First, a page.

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Lotzapalookas

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The creepy old Butthole Surfers are now one of my 15-year-old son’s favorite bands. That, and the recent release of a surprisingly good live Nine Inch Nails CD, All That Could Have Been, reminds me of hairy experiences at the first Lollapalooza, way back in 1991. Ah, the musty air of nostalgia and vomit.

The Lollapalooza juggernaut rolled over Blossom Music Center (an outdoor venue located between Cleveland and Akron) for its only Ohio show August 5, my 33rd birthday.

I was still young enough to enjoy a birthday, but old enough to start calculating the percentage of my theoretical life span already squandered. Actuarial tables insisted that I had more ahead of me than behind, but I could get hit by a bus tomorrow. Life is a gamble and offers no guarantees other than BP gasoline will not clog your intake valve.

My brother and I flew through Hudson, City of Lights, one light at a time and then made real time through the cool-guy backroads until we nearly rear-ended a station wagon of such width, breath, and stateliness of movement that aircraft could have landed upon it were it not for the moss and lichen that rested comfortably upon its top deck.

We dislodged ourselves from the dash and returned to our seats. My brother’s attempts at circumnavigation were repeatedly repelled by oncoming vehicles and sideward drift by the mothership.

We screamed into the side entrance of Blossom – the car wasn’t screaming, we were – at 2pm on the nose. (The development of the phrase “on the nose” to denote “exactly” is curious. The sense receptors of the body are concentrated within the face, of which the nose is the most prominent and central feature: rather prominent on me, really prominent upon my friend Bilbo, for whom the nose makes up a notable portion of his body weight. Unless a man is in a state of amorous agitation, when he walks into a wall his nose strikes first. He strikes the wall “on the nose.” This is all just etymological speculation, however.)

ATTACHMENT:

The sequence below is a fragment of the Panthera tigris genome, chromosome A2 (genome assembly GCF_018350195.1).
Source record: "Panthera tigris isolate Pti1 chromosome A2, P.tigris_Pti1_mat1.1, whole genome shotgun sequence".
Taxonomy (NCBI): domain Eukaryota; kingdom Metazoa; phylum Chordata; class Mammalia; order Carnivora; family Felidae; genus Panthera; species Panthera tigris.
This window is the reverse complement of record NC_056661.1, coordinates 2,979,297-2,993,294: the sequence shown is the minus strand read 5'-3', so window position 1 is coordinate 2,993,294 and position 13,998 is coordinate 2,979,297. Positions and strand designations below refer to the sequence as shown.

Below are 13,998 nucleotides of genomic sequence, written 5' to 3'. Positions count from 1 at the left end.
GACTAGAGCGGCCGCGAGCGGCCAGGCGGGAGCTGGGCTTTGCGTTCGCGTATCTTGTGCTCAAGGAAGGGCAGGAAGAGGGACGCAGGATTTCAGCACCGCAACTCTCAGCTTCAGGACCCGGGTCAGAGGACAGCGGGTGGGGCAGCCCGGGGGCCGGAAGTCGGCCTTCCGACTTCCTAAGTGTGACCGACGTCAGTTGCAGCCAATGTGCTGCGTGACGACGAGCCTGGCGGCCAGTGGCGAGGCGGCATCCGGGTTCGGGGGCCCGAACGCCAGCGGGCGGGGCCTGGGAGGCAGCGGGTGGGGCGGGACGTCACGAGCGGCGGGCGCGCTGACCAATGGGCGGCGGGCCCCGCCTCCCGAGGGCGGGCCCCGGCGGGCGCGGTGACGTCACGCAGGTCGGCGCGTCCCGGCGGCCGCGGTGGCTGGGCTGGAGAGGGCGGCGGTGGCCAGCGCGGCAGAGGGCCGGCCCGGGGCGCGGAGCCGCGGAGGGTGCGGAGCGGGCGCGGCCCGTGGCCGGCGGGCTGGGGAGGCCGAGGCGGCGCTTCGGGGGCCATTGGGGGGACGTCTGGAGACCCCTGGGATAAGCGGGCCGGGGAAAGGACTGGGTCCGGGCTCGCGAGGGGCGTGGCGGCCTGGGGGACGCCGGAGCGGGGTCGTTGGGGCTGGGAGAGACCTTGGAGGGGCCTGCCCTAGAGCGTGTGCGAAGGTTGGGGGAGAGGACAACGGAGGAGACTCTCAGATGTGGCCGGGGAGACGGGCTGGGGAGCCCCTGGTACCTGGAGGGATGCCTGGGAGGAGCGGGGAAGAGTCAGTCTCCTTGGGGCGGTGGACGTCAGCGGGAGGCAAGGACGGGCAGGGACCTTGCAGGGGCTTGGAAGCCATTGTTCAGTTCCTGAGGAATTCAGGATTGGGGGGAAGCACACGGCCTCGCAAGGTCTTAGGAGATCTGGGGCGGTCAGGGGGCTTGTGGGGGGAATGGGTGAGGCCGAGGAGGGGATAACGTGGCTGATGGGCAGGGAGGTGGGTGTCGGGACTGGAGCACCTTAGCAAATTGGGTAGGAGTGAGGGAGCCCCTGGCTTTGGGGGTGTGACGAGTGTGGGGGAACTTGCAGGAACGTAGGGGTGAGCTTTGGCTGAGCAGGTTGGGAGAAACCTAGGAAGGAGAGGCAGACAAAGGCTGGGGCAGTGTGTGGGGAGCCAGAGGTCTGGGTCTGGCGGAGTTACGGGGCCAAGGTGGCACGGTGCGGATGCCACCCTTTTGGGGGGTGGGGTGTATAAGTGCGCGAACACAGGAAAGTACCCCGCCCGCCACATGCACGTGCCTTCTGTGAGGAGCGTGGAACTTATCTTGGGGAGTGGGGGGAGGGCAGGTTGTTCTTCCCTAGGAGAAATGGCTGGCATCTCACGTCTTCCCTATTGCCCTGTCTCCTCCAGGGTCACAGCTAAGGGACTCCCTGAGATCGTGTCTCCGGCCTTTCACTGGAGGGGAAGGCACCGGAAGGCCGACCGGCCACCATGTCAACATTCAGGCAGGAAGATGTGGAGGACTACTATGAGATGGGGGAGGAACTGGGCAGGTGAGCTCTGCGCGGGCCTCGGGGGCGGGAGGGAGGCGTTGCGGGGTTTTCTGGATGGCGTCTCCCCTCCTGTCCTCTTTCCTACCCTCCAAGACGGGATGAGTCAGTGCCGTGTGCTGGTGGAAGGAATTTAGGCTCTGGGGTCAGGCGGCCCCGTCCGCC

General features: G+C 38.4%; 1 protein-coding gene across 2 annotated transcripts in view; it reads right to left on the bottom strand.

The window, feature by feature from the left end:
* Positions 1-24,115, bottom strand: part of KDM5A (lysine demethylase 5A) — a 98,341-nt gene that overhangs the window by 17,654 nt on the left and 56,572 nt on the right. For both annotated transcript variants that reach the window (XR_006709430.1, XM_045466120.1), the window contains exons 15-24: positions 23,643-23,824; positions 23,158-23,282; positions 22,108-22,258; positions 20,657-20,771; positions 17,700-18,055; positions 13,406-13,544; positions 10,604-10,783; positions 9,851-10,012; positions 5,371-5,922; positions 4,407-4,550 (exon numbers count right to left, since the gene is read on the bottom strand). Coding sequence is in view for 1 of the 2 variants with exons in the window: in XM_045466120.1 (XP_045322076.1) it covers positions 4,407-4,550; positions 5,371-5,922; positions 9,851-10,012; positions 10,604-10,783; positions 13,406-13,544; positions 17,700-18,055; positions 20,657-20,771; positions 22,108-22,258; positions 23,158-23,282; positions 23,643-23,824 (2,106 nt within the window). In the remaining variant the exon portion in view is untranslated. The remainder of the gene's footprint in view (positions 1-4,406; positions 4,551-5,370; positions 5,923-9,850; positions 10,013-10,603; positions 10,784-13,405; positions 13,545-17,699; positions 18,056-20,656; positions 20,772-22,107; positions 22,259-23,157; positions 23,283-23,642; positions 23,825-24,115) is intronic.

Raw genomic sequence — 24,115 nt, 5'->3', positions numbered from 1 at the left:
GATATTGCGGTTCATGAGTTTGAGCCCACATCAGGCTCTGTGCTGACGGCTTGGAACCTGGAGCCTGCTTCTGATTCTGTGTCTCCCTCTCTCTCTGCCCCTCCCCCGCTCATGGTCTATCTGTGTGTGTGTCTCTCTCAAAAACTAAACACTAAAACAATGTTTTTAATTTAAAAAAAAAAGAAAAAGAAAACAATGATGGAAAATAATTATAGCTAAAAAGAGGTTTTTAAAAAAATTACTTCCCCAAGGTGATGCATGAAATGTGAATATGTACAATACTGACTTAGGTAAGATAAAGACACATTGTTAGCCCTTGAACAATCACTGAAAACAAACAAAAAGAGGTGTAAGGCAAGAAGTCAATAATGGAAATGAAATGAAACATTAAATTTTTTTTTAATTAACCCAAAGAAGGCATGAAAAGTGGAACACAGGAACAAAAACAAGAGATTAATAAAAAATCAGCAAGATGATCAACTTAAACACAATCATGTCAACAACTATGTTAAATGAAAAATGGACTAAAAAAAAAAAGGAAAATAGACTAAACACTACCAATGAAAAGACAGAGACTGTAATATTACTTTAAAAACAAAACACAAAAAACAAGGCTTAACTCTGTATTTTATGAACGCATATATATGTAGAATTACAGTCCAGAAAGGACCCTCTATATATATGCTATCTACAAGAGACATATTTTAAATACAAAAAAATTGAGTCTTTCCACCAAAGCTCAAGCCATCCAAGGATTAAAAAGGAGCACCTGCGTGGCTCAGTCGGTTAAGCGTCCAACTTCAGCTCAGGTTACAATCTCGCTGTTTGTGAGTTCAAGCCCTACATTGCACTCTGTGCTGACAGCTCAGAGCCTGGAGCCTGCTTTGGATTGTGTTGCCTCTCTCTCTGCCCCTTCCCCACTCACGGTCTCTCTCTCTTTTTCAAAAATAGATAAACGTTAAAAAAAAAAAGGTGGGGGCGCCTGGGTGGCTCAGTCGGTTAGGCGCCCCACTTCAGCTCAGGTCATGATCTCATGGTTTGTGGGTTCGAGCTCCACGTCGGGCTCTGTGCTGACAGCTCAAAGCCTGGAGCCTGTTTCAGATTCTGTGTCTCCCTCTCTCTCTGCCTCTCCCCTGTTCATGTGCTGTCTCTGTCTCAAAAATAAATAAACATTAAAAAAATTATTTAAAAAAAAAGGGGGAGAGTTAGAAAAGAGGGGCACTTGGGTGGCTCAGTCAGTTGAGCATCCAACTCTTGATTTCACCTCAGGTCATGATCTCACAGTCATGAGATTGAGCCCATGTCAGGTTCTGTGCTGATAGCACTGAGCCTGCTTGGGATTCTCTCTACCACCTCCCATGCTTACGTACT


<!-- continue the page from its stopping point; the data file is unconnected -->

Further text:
The line to enter the hallowed grounds snaked back youthfully to the bridge – the bridge that symbolically and literally linked the mundane real world with the encompassing otherness of the Lollapalooza: a “Festival of Arts and Music,” conceived, delivered and diapered by Perry Farrell, leader of Jane’s Addiction, and another fellow with a prominent proboscis. Is there a link?

The “art” that most of the people in line were preoccupied with, was the art of smuggling as much contraband through the gates as possible. Contraband in this case included bottles, cans, and fruit smelling of alcohol. Yuppies can wheel in portable bars past the smiling sentries for Cleveland Orchestra performances at Blossom, because yuppies rarely stage dive or slam dance in the pit. Those with the most freedom least know what to do with it. There are enough problems at a show like Lollapalooza without thousands of underage drunks whipping bottles at each other and at the performers.

We casually slipped into line next to a friend of my brother’s, cutting off 80% of the wait time. As we passed through the portals of pleasure, we realized that a band was already playing. My brother wandered off with his friends to establish a grassy beachhead, upon which they could replenish themselves against the sterility and elitism of our choice pavillion seats.

I followed my journalistic impulses to the source of it all: the stage. It wasn’t until I actually penetrated the pavillion proper that I realized what an unholy ruckus the Rollins Band was making. Henry Rollins, the South Bay Poet of Pain, whom I had met ten years before when he was a nobody just signed on to sing for Black Flag, was the first of the Lotza Palookas.